With a rating of 4.6 on goodreads, Patrick Radden Keefe’s Empire of Pain is the best and highest-rated book I have read this year! Written in language that makes it extremely accessible, the book chronicles the story of the family behind OxyContin and the opioid crisis in America. Keefe covers four generations of the Sacklers and documents the greed and denial they embody, keeping their company and the drug at the center of the story – a no small feat by any measure. The author punches above his weight and manages to shatter a name that adorns some of the biggest museums and schools in the world. Keefe is meticulous in his research, and the book itself is well-paced, effortlessly moving through a period of about 107 years. Continue reading
India’s coal belt cuts across the eastern states of Jharkhand, Orissa and West Bengal, home to the Santhals among other tribal communities. As it did for much of the world since the industrial revolution, coal has played an important role in India’s march towards capitalism, and in the process, tied itself inextricably to the fates of such communities. Hansda Sowvendra Shekhar’s The Adivasi Will Not Dance is a collection of short, provocative and mostly apolitical stories that operate in the backdrop of a transformation that took place within such tribal populations, impacting their lands and their professions. Themes of destitution, prostitution and exploitation run through each story and detail the march of progress over a people’s plight.
The coup de grace is the book’s final story of an Adivasi who refuses to dance – hence the name – in front of a “Bengali President” at a function in the village of Godda to lay the foundation stone for an Indian billionaire’s thermal power plant. While the author avoids naming anyone, it doesn’t take long for the reader to realize that the President in question is Pranab Mukherjee and the Indian billionaire MP is Naveen Jindal, and the story itself is based on an actual incident that took place in 2013.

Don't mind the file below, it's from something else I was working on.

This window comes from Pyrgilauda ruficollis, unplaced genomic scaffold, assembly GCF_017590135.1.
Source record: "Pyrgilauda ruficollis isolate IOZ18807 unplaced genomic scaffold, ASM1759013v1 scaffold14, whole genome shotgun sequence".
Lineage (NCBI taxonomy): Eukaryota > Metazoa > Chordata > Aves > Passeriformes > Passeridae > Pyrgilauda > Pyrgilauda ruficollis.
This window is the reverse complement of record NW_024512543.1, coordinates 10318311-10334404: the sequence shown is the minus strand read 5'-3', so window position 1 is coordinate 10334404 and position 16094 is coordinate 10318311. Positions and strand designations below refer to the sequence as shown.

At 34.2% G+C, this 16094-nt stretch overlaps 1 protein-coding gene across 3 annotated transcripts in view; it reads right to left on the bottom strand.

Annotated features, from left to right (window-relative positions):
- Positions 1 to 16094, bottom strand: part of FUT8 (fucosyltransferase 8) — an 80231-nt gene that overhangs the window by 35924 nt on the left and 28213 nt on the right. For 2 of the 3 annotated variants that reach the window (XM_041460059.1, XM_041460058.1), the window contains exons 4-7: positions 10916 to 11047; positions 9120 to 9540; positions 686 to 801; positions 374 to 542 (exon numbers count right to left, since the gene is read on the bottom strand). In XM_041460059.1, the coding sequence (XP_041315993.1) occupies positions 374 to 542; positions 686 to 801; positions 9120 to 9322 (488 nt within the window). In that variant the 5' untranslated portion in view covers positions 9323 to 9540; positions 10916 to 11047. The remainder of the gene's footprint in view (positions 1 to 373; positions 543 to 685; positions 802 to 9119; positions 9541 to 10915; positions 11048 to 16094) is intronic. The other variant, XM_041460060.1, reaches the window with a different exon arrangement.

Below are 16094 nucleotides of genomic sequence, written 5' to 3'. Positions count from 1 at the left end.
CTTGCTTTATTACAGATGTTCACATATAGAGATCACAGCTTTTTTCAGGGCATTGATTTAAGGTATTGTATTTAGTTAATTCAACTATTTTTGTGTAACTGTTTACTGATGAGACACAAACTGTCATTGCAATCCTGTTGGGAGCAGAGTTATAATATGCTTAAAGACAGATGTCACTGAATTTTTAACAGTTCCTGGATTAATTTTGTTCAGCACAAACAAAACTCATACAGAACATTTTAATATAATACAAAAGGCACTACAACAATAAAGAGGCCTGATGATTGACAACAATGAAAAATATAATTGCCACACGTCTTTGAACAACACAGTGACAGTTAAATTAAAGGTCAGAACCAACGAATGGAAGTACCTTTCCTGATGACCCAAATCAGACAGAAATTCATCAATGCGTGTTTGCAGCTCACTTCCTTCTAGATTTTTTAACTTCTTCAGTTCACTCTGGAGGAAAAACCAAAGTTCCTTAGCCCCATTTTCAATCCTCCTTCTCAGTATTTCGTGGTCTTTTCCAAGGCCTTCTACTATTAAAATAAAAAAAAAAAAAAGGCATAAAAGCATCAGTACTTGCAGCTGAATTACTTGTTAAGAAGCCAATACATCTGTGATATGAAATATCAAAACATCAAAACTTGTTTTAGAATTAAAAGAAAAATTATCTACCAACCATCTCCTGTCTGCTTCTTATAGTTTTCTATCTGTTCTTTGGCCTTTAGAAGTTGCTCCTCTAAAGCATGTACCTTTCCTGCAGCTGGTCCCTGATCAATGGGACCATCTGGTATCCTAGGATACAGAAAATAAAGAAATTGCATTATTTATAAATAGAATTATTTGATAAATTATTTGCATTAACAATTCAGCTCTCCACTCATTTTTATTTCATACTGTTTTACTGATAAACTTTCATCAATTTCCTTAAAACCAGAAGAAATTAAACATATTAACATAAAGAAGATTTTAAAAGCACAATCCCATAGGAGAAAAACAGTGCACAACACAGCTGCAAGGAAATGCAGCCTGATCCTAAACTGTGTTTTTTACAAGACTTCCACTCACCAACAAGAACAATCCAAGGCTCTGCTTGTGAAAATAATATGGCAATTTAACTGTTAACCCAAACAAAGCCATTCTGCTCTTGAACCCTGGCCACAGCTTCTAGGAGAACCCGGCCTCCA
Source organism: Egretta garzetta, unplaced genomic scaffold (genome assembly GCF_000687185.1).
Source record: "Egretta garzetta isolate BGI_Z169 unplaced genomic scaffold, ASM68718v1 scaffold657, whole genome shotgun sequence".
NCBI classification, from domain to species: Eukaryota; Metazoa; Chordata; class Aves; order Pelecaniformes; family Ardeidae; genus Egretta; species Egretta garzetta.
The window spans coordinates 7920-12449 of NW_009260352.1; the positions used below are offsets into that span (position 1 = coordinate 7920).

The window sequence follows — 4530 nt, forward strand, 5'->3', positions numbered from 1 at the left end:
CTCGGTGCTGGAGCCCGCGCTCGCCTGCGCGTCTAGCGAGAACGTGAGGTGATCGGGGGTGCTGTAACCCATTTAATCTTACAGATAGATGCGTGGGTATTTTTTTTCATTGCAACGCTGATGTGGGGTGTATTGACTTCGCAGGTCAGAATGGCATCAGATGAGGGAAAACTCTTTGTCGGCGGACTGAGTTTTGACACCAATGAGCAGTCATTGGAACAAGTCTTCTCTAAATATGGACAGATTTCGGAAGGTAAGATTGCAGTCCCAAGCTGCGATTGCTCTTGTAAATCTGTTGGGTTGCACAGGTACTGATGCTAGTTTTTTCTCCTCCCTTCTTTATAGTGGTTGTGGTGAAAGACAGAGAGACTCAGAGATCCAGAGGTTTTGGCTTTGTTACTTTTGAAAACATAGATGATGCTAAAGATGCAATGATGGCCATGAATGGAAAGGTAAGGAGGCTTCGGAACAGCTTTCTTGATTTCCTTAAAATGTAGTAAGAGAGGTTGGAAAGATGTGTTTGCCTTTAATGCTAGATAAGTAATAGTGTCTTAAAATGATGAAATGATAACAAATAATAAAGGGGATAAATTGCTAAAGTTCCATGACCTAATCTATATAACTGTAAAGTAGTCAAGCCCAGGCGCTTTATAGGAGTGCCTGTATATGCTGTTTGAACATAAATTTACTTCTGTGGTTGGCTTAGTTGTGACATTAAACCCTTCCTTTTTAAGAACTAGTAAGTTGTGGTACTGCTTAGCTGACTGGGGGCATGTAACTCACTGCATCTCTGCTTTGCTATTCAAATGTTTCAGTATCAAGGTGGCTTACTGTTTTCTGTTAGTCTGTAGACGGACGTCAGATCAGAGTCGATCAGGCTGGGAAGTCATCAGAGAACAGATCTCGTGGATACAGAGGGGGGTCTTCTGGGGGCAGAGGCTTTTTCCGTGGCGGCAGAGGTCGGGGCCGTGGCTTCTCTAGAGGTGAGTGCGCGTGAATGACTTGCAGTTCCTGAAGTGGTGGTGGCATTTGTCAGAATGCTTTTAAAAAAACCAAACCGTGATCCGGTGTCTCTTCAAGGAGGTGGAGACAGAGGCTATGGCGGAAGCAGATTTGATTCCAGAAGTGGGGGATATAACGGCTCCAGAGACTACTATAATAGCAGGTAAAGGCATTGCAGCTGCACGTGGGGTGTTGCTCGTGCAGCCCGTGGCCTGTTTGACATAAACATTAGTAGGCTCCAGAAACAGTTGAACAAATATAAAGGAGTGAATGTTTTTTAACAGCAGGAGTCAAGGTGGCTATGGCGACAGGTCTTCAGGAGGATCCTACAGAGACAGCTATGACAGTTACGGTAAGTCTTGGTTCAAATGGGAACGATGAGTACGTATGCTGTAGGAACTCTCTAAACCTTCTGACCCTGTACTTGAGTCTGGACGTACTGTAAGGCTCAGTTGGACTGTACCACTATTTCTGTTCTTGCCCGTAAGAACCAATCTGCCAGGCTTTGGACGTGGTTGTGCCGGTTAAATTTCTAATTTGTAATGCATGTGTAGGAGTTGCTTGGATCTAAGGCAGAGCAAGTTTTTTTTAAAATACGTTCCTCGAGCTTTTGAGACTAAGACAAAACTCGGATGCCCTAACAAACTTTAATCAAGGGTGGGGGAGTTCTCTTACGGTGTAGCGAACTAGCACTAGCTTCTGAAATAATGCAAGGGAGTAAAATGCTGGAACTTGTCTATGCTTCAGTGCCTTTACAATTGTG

We heard he was a very rich and shrewd man. He was also an MP. We also heard he likes polo – some game played with horses – and that his horses were far better off than all the Santhals of the whole of the Santhal Pargana.
I am far removed from the realities of the heartland, and in all honesty, some of the stories feel unremarkable to a mind incapable of grasping the enormity of state-sponsored marginalization and subjugation. I am also ashamed to admit that I know more about the history of racism and African Americans than I do about casteism in India. I’m reasonably certain that our progress, built on their plight as it is, is littered with countless events that could have been our moment of reckoning, not unlike George Floyd and Black Lives Matter in the West.
Which great nation displaces thousands of its people from their homes and livelihoods to produce electricity for cities and factories? And jobs? What jobs? An Adivasi farmer’s job is to farm. Which other job should he be made to do? Become a servant in some billionaire’s factory built on land that used to belong to that very Adivasi just a week earlier?
Perhaps an accurate reflection of my ignorance and insularity is that famous quote from The Game of Thrones, “You know nothing, Jon Snow.” The book is an easy read, has a rating of 4.13 on goodreads, and was banned by the state government of Jharkhand in 2017 – which is another big reason to read it 🙂
I live in a constant state of fear: that I should never have less. Everything that I do, including my ambition and my drive is reflective of this fear. There have been times when I’ve stopped to ask myself: how much is enough? At what point am I going to say that I don’t need more? The latest iPhone, the newest PlayStation, the fancy watch… I’m a hedonist, anchored by an extremely pessimistic and misanthropic view of mankind. My outlook towards life is a capitalist’s wet dream. The bitter truth is that I don’t need more. That I have enough and I belong to the top 10% of the country that owns 77% of its wealth. Continue reading
In the movie, ‘The Secret Life of Walter Mitty,’ Ben Stiller’s character is stuck in a mundane existence and often day-dreams to break the monotony and enter a life that could have been. It’s an unconventional favorite but it is the kind of movie that leaves you warm and fuzzy, just like Matt Haig’s book, The Midnight Library. Continue reading